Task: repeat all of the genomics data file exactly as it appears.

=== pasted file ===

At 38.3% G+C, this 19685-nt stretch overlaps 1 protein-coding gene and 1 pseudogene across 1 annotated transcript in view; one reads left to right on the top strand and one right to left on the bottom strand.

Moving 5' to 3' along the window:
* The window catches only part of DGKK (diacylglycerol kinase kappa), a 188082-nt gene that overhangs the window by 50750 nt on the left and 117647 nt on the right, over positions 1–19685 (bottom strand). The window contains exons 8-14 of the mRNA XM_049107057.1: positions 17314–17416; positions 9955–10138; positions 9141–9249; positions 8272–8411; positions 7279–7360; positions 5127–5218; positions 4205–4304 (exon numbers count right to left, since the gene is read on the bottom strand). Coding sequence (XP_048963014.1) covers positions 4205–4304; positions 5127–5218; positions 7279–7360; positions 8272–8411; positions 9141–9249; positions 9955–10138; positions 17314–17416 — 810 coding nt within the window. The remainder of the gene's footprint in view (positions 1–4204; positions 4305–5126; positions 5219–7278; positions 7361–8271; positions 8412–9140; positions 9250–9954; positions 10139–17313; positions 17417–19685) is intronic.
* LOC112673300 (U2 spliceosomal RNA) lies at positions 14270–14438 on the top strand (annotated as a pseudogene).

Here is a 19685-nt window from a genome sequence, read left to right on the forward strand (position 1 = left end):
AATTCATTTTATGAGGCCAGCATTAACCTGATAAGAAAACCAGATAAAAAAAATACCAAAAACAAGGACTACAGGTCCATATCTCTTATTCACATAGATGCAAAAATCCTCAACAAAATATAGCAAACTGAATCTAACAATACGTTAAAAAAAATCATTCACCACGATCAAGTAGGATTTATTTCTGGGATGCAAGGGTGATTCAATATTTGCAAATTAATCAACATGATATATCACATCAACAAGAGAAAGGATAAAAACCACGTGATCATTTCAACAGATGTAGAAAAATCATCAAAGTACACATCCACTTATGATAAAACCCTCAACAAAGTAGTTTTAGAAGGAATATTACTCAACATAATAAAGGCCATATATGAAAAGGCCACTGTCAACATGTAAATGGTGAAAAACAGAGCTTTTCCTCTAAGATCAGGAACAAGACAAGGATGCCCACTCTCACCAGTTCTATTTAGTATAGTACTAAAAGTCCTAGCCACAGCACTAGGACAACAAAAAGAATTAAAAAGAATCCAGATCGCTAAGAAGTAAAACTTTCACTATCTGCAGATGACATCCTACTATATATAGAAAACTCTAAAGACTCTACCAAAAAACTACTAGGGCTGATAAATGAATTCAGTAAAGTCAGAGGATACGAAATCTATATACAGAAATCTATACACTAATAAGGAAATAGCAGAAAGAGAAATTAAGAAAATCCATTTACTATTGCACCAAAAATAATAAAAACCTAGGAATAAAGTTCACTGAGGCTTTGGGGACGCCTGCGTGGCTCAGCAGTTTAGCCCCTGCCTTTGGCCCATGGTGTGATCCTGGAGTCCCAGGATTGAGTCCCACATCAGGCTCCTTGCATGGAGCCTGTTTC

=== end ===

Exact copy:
At 38.3% G+C, this 19685-nt stretch overlaps 1 protein-coding gene and 1 pseudogene across 1 annotated transcript in view; one reads left to right on the top strand and one right to left on the bottom strand.

Moving 5' to 3' along the window:
* The window catches only part of DGKK (diacylglycerol kinase kappa), a 188082-nt gene that overhangs the window by 50750 nt on the left and 117647 nt on the right, over positions 1–19685 (bottom strand). The window contains exons 8-14 of the mRNA XM_049107057.1: positions 17314–17416; positions 9955–10138; positions 9141–9249; positions 8272–8411; positions 7279–7360; positions 5127–5218; positions 4205–4304 (exon numbers count right to left, since the gene is read on the bottom strand). Coding sequence (XP_048963014.1) covers positions 4205–4304; positions 5127–5218; positions 7279–7360; positions 8272–8411; positions 9141–9249; positions 9955–10138; positions 17314–17416 — 810 coding nt within the window. The remainder of the gene's footprint in view (positions 1–4204; positions 4305–5126; positions 5219–7278; positions 7361–8271; positions 8412–9140; positions 9250–9954; positions 10139–17313; positions 17417–19685) is intronic.
* LOC112673300 (U2 spliceosomal RNA) lies at positions 14270–14438 on the top strand (annotated as a pseudogene).

Here is a 19685-nt window from a genome sequence, read left to right on the forward strand (position 1 = left end):
AATTCATTTTATGAGGCCAGCATTAACCTGATAAGAAAACCAGATAAAAAAAATACCAAAAACAAGGACTACAGGTCCATATCTCTTATTCACATAGATGCAAAAATCCTCAACAAAATATAGCAAACTGAATCTAACAATACGTTAAAAAAAATCATTCACCACGATCAAGTAGGATTTATTTCTGGGATGCAAGGGTGATTCAATATTTGCAAATTAATCAACATGATATATCACATCAACAAGAGAAAGGATAAAAACCACGTGATCATTTCAACAGATGTAGAAAAATCATCAAAGTACACATCCACTTATGATAAAACCCTCAACAAAGTAGTTTTAGAAGGAATATTACTCAACATAATAAAGGCCATATATGAAAAGGCCACTGTCAACATGTAAATGGTGAAAAACAGAGCTTTTCCTCTAAGATCAGGAACAAGACAAGGATGCCCACTCTCACCAGTTCTATTTAGTATAGTACTAAAAGTCCTAGCCACAGCACTAGGACAACAAAAAGAATTAAAAAGAATCCAGATCGCTAAGAAGTAAAACTTTCACTATCTGCAGATGACATCCTACTATATATAGAAAACTCTAAAGACTCTACCAAAAAACTACTAGGGCTGATAAATGAATTCAGTAAAGTCAGAGGATACGAAATCTATATACAGAAATCTATACACTAATAAGGAAATAGCAGAAAGAGAAATTAAGAAAATCCATTTACTATTGCACCAAAAATAATAAAAACCTAGGAATAAAGTTCACTGAGGCTTTGGGGACGCCTGCGTGGCTCAGCAGTTTAGCCCCTGCCTTTGGCCCATGGTGTGATCCTGGAGTCCCAGGATTGAGTCCCACATCAGGCTCCTTGCATGGAGCCTGTTTC